LATERAL cervical or branchial cysts and sinus tracts were first described by Hunczowski1 in 1789. Ascherson2 in 1832 suggested a relationship between the branchial apparatus and these cysts and sinus tracts on the lateral surface of the neck anterior to the sternomastoid muscle. In 1864 Hensinger3 introduced the term branchial fistula in describing these lesions.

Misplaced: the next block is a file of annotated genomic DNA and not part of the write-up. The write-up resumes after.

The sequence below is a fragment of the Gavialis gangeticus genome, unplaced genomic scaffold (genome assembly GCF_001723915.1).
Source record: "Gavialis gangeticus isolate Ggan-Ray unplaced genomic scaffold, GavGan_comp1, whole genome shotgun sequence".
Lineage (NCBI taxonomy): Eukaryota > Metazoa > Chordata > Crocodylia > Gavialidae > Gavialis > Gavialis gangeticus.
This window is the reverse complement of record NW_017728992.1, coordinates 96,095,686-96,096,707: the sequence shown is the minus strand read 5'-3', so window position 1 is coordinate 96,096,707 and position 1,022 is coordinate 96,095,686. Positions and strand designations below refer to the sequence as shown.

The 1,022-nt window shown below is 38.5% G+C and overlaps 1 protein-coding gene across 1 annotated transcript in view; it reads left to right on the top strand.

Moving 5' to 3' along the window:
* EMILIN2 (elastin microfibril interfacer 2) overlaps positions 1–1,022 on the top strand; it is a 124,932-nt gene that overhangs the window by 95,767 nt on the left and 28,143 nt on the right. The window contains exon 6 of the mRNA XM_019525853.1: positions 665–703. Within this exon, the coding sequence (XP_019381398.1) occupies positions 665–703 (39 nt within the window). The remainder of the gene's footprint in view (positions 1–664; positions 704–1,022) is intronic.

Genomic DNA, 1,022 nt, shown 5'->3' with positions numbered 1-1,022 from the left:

Much speculation and a great deal of painstaking study have been expended in attempting to clarify the embryologic origin of these branchial lesions. Rabl4 in the latter part of the nineteenth century deduced that these lateral cervical cysts and sinus tracts were resultant from defects of the second branchial cleft, and this view is today held by many. Wenglowski5 in 1912 published the results of an exhaustive investigation of this subject covering a period of five years, during which time he studied 246 cadavers and 75 embryos. His observations indicated